This was the announcement the University released to the press this week. We’re grateful to the NSF for their continuing support and to all the volunteers working on the project who make it possible. Our sincere thanks. Holmes and Dave
UI sloth excavation project awarded $20,000 NSF grant
The University of Iowa’s Tarkio Valley Sloth Project has been awarded a $20,000 grant from the National Science Foundation (NSF) to complete the excavation of the remains of three giant sloths and begin research of this unique discovery. The project is a joint effort of the UI Museum of Natural History, Department of Geoscience in the UI College of Liberal Arts and Sciences, and Office of the State Archaeologist, all teaming up with volunteers and students from across the Midwest.
A skeleton of a giant Ice Age sloth was discovered by Bob and Sonia Athen in 2001 behind their home near Shenandoah, Iowa, in the bed of the West Tarkio Creek. More bones were subsequently found on the property of the adjoining landowners, Dean and Loreta Tiemann, who, like the Athens, graciously agreed to allow the excavation and to donate the fossils to the University of Iowa.
The elephant-sized beast lived in Iowa for thousands of years before going extinct around 12,000 years ago. To date, more than 100 major elements have been recovered, making this individual the second-most-complete skeleton ever found of this rare species. In 2006, two juvenile sloths of the same species were discovered nearby.
According to project leader Holmes Semken, emeritus professor in the UI Department of Geoscience, only six semicomplete skeletons of this species have ever been found and this is the first time any juvenile, much less two, has been found directly associated with an adult. They also are buried in sediments that will provide valuable environmental data about the climate at the time.
“This could be our ‘Rosetta Stone’ for understanding the family life of these mysterious creatures,” Semken said. Over 40 bones of the older juvenile have been recovered, making it also the second most-complete juvenile of its kind ever found.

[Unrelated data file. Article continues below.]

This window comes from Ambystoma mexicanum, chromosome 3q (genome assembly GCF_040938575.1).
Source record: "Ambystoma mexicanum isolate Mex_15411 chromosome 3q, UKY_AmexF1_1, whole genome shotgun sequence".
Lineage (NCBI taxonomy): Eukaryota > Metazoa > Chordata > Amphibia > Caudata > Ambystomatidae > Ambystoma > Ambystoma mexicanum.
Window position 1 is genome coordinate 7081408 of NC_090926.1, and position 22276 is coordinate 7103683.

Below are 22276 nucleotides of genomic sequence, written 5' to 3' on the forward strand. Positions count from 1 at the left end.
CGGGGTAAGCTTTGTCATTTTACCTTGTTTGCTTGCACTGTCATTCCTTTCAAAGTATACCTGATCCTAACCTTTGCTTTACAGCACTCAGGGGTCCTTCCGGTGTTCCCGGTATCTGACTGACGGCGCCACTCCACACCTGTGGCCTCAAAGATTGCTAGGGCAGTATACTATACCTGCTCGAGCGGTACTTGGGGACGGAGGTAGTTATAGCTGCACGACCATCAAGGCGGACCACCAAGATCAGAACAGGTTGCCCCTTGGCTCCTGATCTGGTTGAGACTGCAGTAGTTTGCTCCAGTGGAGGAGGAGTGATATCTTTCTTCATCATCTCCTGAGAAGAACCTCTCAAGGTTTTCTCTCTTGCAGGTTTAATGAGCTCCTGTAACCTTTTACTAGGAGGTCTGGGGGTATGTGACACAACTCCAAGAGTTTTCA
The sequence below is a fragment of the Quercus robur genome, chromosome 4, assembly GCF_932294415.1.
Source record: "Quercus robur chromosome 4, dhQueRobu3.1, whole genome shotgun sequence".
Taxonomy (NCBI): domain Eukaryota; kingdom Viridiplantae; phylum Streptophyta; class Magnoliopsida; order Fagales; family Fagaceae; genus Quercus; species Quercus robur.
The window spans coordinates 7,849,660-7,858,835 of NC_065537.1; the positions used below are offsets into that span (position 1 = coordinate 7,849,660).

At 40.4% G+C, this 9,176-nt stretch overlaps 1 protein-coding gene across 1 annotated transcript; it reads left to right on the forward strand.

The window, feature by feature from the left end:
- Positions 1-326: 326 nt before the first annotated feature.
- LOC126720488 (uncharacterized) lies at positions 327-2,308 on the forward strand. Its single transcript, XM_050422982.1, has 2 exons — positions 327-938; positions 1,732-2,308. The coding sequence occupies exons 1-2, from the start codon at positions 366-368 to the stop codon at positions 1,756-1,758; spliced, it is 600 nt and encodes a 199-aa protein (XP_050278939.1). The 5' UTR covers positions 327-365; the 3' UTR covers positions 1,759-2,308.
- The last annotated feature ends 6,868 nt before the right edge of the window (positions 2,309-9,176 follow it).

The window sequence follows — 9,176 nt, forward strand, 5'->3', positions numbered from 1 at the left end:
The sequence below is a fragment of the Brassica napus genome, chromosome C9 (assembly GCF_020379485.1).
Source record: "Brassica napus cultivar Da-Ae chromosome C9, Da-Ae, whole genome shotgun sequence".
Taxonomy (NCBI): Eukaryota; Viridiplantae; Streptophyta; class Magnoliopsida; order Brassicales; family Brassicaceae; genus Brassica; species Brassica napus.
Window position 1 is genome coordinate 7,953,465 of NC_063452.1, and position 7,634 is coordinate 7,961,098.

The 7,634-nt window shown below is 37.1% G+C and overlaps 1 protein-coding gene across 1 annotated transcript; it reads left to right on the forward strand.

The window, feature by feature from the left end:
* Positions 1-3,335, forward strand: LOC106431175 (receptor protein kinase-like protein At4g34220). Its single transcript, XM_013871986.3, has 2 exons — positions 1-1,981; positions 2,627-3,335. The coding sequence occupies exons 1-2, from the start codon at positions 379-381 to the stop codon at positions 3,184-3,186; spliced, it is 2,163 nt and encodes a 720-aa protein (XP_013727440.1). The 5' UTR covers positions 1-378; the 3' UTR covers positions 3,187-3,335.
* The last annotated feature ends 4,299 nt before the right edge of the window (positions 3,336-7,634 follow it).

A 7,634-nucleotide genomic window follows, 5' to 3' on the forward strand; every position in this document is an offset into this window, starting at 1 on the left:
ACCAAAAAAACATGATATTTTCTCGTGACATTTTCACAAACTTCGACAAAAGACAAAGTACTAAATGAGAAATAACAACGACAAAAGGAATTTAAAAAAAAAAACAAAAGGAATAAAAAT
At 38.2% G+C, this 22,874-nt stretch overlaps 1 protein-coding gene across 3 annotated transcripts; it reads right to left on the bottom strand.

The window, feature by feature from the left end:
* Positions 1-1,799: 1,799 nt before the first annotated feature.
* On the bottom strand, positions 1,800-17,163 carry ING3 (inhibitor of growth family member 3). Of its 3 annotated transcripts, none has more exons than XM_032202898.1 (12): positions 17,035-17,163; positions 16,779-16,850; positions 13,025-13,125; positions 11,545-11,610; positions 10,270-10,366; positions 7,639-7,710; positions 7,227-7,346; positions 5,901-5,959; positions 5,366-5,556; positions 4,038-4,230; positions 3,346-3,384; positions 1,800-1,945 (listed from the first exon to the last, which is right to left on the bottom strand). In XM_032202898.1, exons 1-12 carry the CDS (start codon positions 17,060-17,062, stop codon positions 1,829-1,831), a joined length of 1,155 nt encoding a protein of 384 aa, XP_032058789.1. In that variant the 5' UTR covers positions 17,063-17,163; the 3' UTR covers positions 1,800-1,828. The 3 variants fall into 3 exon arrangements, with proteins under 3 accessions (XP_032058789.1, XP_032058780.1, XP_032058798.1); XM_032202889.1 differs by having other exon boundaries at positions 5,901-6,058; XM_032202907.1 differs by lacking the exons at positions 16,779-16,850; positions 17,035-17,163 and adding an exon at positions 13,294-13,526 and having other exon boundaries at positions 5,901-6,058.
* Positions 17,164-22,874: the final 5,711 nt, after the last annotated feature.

“The NSF is excited about the discovery and has indicated that we can count on their continuing support if we keep making progress like we have,” said Semken. “They see the potential here for a major contribution to our understanding of the Pleistocene extinction event in which almost 40 large mammals became extinct at the same time. They also realize they are getting a lot of bang for their buck through the tremendous support we’ve received from the university, the Page County community, the Iowa Archaeological Society, Mid-American Paleontological Society, the Boy Scouts, Iowa Academy of Science, and staff and students from educational institutions all across Iowa.”
The project has also received assistance from the U.S. Department of Agriculture, the U.S. Army Corps of Engineers, the U.S. Geological Survey and the National Park Service.
“It’s a breakthrough project for the university,” said sloth project co-leader David Brenzel of the UI Museum of Natural History. “The NSF recognized that our goal to educate people about the process of doing science is as important as the research itself. They are providing specific funding to expand our educational outreach efforts through public programs and the Web.”
The blog will allow anyone interested in the project to submit questions and contribute ideas. We hope it will be fun, educational, attract some professional interest, and also inspire young paleontologists,” Brenzel said. Photos of the dig and associated lab work are available at http://www.uiowa.edu/~nathist/Site/sloth/index.html.
For further information or to volunteer for the project contact Sarah Horgen at the UI Museum of Natural History, firstname.lastname@example.org, Semken at Holmes@slothcentral.com, or Brenzel at David@slothcentral.com.
STORY SOURCE: University of Iowa News Services, 300 Plaza Centre One, Suite 371, Iowa City, Iowa 52242-2500